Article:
Christmas present suggestion for newly adopted child new to the U.S.

My brother and his wife are soon going to be bringing home a 6-year old boy from Guatemala that they have adopted. By Christmastime, he will likely have been in the U.S. for about a month.

So what would be a better idea for a Christmas present: Something fun (toy) or something educational (books).

Toys!

An ornament that says “Baby’s First Christmas.” Some of them are designed to hold a photograph.

You can put it in a personalized Christmas stocking.

Congrats - toys, but don’t overwhelm him.

Books in Spanish? Although my six year old can only sort of read.

I don’t think overwhelming will be a problem since there will be four other small kids at this Christmas celebration. (Ages 4 to 8). They might not have great math skills, but they can definitely tell who got “more” than the others!

Oops, I realized that I meant to put this in IMHO. Could a mod kindly move it?

You know, some of us think books ARE fun. :slight_smile: How 'bout some Dr. Suess? A good way to learn English. A good way to learn to read. And a necessary American cultural experience.

Bein’ moved from Cafe Society to IMHO, at request of OP.

You can’t start him too soon!

http://www.amazon.com/exec/obidos/tg/detail/-/1401206301/qid=1132014446/sr=1-1/ref=sr_1_1/103-3127644-2464617?v=glance&s=books

ornament with the tykes name on it is great. he would be able to put it up this year and every year.

and they have those cool books that you can write a story and have it printed up. it would be nifty to have a book about how he became part of your family.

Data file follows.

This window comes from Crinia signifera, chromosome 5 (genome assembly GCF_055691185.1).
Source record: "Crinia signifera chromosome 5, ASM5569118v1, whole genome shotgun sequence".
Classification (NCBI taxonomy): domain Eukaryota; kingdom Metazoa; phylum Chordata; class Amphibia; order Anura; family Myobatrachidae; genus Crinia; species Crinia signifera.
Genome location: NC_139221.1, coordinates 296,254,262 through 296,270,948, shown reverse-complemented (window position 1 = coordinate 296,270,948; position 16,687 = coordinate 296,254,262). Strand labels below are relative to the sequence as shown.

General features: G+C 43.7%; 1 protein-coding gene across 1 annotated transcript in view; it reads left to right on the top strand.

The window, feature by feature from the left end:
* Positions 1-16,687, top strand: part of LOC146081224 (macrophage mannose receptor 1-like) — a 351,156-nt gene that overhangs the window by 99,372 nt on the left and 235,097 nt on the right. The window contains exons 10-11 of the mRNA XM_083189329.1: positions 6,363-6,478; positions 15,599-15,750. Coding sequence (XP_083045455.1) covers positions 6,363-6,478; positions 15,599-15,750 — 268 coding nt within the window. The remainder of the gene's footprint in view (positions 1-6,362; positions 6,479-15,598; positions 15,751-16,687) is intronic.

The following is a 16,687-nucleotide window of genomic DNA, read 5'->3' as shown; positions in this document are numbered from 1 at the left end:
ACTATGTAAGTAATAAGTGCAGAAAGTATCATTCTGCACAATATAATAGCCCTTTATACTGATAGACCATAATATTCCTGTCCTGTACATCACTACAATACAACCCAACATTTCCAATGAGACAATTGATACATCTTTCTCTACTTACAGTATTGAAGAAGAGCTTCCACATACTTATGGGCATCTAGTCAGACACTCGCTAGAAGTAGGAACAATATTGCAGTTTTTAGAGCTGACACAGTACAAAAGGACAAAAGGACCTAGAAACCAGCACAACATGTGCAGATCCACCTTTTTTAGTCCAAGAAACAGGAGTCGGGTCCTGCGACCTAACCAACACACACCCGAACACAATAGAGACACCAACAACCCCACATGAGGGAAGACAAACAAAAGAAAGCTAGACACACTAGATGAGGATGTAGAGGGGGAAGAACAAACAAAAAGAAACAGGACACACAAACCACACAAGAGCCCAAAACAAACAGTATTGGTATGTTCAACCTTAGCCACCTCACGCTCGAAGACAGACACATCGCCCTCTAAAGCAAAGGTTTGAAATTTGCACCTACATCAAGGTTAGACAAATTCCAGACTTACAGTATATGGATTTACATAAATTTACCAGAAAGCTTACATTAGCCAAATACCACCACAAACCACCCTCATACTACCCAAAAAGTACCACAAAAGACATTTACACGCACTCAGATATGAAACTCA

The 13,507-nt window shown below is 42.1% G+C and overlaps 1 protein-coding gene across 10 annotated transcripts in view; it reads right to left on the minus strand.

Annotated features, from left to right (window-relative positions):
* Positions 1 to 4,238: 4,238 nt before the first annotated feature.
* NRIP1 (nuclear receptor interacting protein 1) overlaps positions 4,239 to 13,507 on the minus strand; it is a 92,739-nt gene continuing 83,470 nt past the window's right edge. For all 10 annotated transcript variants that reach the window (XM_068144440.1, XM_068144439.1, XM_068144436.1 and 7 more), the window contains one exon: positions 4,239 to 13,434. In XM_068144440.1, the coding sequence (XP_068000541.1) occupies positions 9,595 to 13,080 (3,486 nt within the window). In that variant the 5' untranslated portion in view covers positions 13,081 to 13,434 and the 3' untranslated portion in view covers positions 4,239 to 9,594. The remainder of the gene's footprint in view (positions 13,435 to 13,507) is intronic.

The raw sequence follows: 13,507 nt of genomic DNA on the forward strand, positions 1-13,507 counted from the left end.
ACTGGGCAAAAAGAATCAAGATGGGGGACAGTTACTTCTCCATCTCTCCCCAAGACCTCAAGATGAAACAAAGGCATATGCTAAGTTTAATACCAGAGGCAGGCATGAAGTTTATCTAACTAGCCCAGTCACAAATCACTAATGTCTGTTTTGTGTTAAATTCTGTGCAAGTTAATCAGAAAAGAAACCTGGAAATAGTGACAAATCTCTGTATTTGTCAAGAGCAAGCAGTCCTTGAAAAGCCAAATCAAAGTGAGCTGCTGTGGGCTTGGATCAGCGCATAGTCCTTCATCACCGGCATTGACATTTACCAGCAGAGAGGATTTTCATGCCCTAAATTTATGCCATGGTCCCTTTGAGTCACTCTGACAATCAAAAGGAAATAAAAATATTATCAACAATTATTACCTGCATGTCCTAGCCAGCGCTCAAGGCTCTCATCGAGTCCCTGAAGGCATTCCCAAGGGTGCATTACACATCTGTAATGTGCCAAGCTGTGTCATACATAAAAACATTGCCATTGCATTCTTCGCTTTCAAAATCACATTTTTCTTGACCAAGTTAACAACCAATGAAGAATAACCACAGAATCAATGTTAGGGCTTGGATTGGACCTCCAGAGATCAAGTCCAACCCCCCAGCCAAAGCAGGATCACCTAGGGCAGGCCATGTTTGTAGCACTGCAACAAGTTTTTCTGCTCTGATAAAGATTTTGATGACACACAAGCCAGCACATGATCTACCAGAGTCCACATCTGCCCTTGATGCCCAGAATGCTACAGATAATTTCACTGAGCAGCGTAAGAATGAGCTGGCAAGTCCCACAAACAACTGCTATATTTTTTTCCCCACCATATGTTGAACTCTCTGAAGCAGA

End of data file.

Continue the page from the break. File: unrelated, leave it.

a toy would be good, maybe a stuffed toy, like a llama!

three things are traditional.

What is your relationsip to your brother, and more importantly, do you have or intend to have small children of your own? Depending your answers to these questions, may I sugest that revenge can be a glorious thing, or thing feet as the case may be.

If that doesn’t appeal, Graeme Base’s Animalia Is absolutely wonderful to read to a child, so you will giving him lap time with a grownup, and there isn’t much better than that.

Where is my Cow?

http://www.amazon.com/exec/obidos/tg/detail/-/0060872675/qid=1132016167/sr=1-2/ref=sr_1_2/103-3127644-2464617?v=glance&s=books

I likely won’t be having kids of my own so I’m living through my nieces and nephews vicariously.

Oh, c’mon.

Books and ornaments?

The kid wants pokemon and YuGiOh.

:rolleyes:
If I could pry them out of my 7 year olds hands, I’d gladly send them your direction.

How about a nice big teddy bear or other kind of lovey?

A soccer ball might be an excellent way to break down barriers too.
Have fun being an Uncle.

This child’s older brother (who is about to turn 9) already has YuGiOh cards, so perhaps with a younger brother now, he will have someone to play the game with. I think that game has no rules known to mankind, so they will easily overcome any language barrier! His brother also already plays soccer.

I do want to bring an L.A. Galaxy jersey out. The game-winning goal in the MLS Cup was scored by a Guatemalan. He likely has no idea who that guy is, but you never know.

Legos! Legos! Legos!

They’re fun and educational. And kids and adults of all ages like to play with them, so it will make it easy for people to play with him and to get to know him, and vice versa, without the language barrier being too much of a problem.

See, you have free range to give presents. I was tempted, but never quite dared to give my nephew bagpipes, because my daughter is three weeks older, and payback is a bitch. My sister has an evil imagination. My daughter is now 12 though, and I think i am safe giving my other sister’s children (4 and 6) a karioke machine. It is a risk though.

I second the Legos. It takes a critical mass for them to be any fun at all though, so you need lots.